What do Batgirl, Captain Marvel, and Silk Spectre all have in common? They’re some of the comic book industry’s mightiest superheroines, but this is far from being the sole attribute that unifies them. The fictional lives of these ladies of the butt kick are guided by some of the most talented female creative visionaries in the business, and they’ve been making serious waves over the years in a profession that, once upon a time, was primarily male-centric. With that being said, check out our list of the 7 greatest female creatives in comics today!
1) Kelly Sue DeConnick
The wife of Marvel Comics creative architect Matt Fraction, Kelly Sue DeConnick has steadily become a household name among comic book aficionados the world over; her current run on Avengers Assemble and handling of Ms. Marvel’s taking on the mantle of Captain Marvel in the titular series have been met with an overwhelmingly positive reception and a fanbase that grows seemingly by the minute! With a track record this impressive, DeConnick may very well become the first female creative architect at Marvel.
2) Amanda Conner
Like so many aspiring artists, Amanda Conner spent a good part of the ‘80s submitting her work to Marvel and DC for portfolio reviews, being told plenty of times to keep improving her technique. But after a fateful opportunity to illustrate a back-up story in Avengers Solo #12, Conner’s career snowballed into the industry titan she is today. She has since lent her artistic talents to a plethora of comics and magazines, but many fans hold her work on Power Girl and Before Watchmen: Silk Spectre in very high regard.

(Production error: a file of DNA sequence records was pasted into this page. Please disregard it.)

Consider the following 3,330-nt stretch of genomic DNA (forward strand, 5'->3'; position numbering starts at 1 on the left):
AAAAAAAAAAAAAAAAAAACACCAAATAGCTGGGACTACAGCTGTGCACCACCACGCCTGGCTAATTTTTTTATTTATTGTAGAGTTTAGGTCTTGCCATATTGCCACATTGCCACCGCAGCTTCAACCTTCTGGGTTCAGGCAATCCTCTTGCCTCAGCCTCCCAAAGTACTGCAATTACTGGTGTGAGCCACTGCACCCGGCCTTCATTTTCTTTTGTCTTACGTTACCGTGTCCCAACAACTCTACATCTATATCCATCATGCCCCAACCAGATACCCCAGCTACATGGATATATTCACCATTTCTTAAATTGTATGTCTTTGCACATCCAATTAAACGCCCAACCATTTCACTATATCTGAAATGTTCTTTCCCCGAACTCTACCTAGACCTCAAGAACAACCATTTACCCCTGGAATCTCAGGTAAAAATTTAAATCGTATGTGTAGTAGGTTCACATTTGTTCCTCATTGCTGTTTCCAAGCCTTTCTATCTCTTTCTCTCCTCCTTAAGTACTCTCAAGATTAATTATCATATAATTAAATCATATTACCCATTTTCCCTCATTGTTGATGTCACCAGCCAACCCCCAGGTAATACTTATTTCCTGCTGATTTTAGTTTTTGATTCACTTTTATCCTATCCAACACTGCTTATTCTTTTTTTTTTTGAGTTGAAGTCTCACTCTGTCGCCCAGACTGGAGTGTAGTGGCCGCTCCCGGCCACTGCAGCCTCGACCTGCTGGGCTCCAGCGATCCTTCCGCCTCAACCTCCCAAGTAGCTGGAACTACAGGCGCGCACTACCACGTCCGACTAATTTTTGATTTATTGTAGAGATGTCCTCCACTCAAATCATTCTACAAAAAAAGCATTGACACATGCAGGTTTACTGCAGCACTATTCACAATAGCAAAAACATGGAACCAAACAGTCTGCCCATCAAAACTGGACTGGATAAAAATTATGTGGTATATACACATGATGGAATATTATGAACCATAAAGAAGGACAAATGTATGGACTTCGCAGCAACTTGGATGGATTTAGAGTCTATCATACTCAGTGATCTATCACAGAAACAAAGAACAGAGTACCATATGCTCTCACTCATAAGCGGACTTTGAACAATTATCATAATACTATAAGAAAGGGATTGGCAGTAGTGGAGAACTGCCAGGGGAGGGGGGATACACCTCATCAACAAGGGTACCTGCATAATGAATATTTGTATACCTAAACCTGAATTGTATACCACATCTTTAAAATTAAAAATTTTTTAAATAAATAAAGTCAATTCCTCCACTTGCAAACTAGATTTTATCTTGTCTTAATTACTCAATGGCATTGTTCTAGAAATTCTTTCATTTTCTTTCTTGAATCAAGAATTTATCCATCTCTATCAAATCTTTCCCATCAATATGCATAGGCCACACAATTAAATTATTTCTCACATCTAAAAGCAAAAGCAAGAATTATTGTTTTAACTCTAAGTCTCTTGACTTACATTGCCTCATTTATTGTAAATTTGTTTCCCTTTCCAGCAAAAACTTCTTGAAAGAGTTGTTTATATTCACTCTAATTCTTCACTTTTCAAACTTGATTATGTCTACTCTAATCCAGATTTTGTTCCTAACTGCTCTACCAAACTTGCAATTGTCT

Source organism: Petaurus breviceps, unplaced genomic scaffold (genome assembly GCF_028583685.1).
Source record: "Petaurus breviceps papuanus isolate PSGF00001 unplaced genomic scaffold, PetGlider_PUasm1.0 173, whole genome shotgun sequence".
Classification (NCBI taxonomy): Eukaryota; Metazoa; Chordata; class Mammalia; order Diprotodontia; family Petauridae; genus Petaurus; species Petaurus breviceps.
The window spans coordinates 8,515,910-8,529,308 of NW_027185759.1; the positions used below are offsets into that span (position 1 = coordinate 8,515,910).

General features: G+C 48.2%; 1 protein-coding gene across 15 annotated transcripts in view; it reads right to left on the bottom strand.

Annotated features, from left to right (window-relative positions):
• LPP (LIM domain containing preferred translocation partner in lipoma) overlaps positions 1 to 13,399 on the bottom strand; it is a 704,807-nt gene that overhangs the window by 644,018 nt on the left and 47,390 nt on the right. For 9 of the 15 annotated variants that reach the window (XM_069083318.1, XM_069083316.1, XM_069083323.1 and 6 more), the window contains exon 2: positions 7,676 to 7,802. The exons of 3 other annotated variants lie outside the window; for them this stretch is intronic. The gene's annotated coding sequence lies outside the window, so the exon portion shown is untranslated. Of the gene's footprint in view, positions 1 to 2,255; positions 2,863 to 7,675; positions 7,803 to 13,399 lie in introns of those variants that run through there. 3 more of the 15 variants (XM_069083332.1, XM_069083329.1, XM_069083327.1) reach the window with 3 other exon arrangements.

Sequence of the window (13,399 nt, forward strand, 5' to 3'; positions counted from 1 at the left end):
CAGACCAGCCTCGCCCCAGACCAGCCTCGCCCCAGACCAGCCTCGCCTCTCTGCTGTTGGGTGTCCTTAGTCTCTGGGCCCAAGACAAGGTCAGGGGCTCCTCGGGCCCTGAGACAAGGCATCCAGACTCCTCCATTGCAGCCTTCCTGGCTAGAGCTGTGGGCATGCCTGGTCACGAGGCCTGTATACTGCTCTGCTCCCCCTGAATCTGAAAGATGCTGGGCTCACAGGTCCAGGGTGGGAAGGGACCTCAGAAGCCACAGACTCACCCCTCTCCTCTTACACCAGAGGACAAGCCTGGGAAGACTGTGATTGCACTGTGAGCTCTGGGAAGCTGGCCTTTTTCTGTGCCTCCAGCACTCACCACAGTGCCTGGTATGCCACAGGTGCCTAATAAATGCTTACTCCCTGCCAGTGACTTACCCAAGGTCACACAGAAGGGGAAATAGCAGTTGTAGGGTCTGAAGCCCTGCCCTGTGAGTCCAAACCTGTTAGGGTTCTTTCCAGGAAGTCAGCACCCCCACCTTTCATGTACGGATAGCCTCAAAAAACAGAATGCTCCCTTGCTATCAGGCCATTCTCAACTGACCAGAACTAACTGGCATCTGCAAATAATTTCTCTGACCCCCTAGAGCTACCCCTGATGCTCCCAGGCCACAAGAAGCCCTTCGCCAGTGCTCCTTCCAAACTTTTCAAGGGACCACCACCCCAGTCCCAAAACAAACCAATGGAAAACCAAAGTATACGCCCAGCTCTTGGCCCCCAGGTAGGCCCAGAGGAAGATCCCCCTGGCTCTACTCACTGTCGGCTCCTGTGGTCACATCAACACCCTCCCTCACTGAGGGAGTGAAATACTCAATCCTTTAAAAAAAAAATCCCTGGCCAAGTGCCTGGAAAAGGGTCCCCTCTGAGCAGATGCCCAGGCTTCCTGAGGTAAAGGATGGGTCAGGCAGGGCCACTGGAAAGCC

3) Marjorie Liu
Prior to her becoming a novelist and comic book writer, Marjorie Liu initially pursued a legal career. Her first novel, Tiger Eye, was published in 2007 and followed soon after by a sequel. Afterward, Liu’s agent aided in bringing her into Marvel’s fold, penning the X-Men tie-in novel Dark Mirror and, eventually, other titles in the franchise including Astonishing X-Men. In fact, Liu made headlines last year when she wrote the wedding of openly gay Alpha Flight team member Northstar and his boyfriend Kyle Jinadu in Astonishing X-Men #51.
4) Fiona Staples
Image Comics’ groundbreaking series Saga became such an immediate and consistent success, not only because it’s written by Brain K. Vaughan of Lost and Y: The Last Man fame, but also thanks in no small part to the unique and gorgeous artwork of Fiona Staples. An artistic triple threat as a penciler, inker, and colorist, Staples has demonstrated her versatile design in the people, creatures, and places of Saga, as well as her mastery of facial expressions both overt and nuanced. Seriously, her popularity means getting her autograph at a convention is practically impossible!
5) Gail Simone
Simone has worked on innumerable titles including Deadpool, Action Comics, Villains United, and—the most famous of them all—the re-imagined Batgirl series for DC Comics’ New 52 reboot. And it’s her status as a renowned writer among the readership that got her back on Batgirl when DC was inundated with vitriolic criticism over their letting her go from the title. Hell hath no fury like fans enraged!
6) Christy Marx
Christy Marx is an industry veteran, carrying years of sage-like empirical wisdom on editorial procedure and writing for multiple forms of entertainment media. A hallmark of Marx’s work is her proclivity to write strong, independent female characters, evident in comics including Red Sonja and her creator-owned series Sisterhood of Steel—not to mention the cult classic ‘80s cartoon show Jem and the Holograms. Recently, Marx was charged with relaunching the female fantasy hero Amethyst, Princess of Gemworld in the now defunct Sword of Sorcery title and is currently penning the all-women team book Birds of Prey.
7) Nicola Scott
Originally an actress from Sydney, Australia, Nicola Scott made the shift from one creative career to another, working her way towards becoming a comic book artist. She did work for a small domestic publisher known as Phosphorescent Comics before traveling to the 2002 San Diego Comic-Con International, gaining the attention of publishers Top Cow and, eventually, DC. Her incomparable and detailed art style has since been seen in Blackest Night: Wonder Woman, the final issues of the pre-New 52 Teen Titans series, and, currently, Earth 2.
Which female creative is your favorite?